The Census Bureau reported that the percentage of people without health insurance fell by 0.3 percentage points in 2016 to 8.8 percent. This puts the cumulative gain in coverage since 2013, when the main Affordable Care Act provisions took effect, at 4.5 percentage points.

By state, the largest drop in the percent of the population that is uninsured was in California, which had a decline of 9.8 percentage points to 7.3 percent. Next was New Mexico with a decline of 9.5 percentage points, giving it an uninsurance rate of 9.2 percent, and Nevada with a drop of 9.3 percentage points to 11.4 percent.

The smallest decline over this period was in Massachusetts, where the percent uninsured fell by just 1.2 percentage points, but this is due to the fact that it had an uninsured rate of just 3.7 percent in 2013. Wyoming had the second smallest decline, with the rate falling by 1.3 percentage points to 11.5 percent.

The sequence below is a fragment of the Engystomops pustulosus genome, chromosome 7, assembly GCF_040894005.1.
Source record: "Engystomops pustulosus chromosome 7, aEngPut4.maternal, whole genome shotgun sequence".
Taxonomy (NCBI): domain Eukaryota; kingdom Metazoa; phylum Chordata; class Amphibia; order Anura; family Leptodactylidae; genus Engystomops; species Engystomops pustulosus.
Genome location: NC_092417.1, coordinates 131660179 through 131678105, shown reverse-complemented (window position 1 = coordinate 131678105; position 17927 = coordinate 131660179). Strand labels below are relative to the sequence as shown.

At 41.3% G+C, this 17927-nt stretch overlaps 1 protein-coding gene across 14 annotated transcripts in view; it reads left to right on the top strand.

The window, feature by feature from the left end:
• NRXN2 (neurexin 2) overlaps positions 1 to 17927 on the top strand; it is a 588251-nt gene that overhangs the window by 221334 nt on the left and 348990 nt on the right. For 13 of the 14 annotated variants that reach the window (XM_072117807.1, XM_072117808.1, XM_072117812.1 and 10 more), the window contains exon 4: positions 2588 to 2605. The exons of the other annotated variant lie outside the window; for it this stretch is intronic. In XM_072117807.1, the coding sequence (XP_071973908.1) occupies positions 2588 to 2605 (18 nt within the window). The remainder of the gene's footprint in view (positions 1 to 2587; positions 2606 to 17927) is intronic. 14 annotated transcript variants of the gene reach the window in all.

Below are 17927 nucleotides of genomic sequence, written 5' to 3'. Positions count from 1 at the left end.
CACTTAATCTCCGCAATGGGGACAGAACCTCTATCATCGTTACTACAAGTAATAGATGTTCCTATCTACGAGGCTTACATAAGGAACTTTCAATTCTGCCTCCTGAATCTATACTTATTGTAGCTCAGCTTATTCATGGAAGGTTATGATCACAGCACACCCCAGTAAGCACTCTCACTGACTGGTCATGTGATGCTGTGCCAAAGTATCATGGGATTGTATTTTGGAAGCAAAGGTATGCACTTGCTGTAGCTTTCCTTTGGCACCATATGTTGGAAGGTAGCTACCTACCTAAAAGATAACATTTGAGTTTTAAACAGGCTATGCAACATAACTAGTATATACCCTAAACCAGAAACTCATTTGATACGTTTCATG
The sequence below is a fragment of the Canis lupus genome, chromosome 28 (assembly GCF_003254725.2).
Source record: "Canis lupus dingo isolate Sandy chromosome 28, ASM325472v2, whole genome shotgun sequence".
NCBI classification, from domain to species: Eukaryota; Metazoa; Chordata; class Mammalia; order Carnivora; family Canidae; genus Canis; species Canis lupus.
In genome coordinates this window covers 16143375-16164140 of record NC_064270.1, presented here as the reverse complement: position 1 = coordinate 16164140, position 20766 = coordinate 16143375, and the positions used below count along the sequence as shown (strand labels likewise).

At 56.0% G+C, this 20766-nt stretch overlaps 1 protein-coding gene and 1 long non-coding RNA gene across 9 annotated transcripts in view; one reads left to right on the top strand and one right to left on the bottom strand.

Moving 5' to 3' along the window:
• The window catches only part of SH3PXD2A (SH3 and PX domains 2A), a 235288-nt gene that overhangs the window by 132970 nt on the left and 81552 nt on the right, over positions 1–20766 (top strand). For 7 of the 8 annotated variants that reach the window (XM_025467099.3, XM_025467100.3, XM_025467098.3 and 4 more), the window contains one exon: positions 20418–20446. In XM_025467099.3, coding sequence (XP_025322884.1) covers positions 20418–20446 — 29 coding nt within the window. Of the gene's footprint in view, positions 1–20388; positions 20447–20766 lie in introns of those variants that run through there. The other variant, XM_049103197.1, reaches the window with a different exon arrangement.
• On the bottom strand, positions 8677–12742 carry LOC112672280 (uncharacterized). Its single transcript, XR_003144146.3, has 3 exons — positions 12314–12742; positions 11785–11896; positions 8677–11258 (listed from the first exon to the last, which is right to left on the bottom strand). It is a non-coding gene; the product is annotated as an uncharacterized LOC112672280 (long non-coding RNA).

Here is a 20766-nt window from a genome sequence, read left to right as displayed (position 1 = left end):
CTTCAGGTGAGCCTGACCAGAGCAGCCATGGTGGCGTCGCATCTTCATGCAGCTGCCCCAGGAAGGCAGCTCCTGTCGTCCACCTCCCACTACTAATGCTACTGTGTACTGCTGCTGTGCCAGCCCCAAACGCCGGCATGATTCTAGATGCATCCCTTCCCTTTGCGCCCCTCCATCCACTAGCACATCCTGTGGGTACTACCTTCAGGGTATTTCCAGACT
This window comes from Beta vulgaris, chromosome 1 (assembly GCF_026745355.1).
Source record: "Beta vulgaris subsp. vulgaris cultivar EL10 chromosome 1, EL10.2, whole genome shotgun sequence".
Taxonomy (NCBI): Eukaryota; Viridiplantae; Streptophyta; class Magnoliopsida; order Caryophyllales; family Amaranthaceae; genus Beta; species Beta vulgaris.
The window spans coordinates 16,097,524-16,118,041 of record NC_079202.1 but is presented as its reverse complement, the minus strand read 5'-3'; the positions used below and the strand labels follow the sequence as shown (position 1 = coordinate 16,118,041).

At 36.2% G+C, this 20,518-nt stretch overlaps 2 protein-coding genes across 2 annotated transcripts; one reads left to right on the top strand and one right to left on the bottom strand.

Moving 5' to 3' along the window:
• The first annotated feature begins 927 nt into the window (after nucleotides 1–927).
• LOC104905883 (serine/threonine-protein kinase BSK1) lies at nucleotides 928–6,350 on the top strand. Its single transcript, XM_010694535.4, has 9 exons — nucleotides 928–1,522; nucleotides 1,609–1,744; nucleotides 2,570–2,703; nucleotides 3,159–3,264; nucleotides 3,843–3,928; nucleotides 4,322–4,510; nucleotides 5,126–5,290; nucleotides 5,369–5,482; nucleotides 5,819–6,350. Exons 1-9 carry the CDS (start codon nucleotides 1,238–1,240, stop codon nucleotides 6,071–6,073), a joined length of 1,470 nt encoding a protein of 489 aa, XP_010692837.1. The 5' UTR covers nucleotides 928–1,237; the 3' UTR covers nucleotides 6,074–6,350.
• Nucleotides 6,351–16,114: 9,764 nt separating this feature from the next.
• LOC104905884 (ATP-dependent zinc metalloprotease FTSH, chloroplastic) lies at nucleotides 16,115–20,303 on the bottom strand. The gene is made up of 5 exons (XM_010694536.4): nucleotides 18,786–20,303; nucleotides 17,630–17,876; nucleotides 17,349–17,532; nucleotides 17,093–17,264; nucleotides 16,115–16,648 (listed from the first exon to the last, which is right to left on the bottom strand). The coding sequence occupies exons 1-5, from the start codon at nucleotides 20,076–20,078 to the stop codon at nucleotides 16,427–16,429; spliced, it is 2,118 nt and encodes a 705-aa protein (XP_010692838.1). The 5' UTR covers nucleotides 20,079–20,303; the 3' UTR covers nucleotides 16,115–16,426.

Texas, Alaska, and Oklahoma had the highest uninsured rate in 2016, at 16.6 percent, 14.0 percent, and 13.8 percent, respectively. The lowest rates were in Massachusetts, 2.5 percent, Hawaii, 3.5 percent, and Vermont, 3.7 percent.

By employment, the biggest increase in coverage was among those working part-time. The percentage uninsured among this group fell by 9.0 percentage points to 14.8 percent. For those who did not work at all, the percent of uninsured fell by 7.4 percentage points to 15.0 percent. For full-time, full-year, workers the drop was 4.1 percentage points to 9.8 percent.

On the whole, these newest numbers indicate that Obamacare has succeeded somewhat more than expected in extending coverage. The biggest beneficiaries have been people who choose to work part-time (80 percent of part-time employment is voluntary), who no longer need to get coverage through an employer as a result of the exchanges and the expansion of Medicaid.


Note: Percent of uninsured for Wyoming has been corrected; thanks, Charles Angevine.

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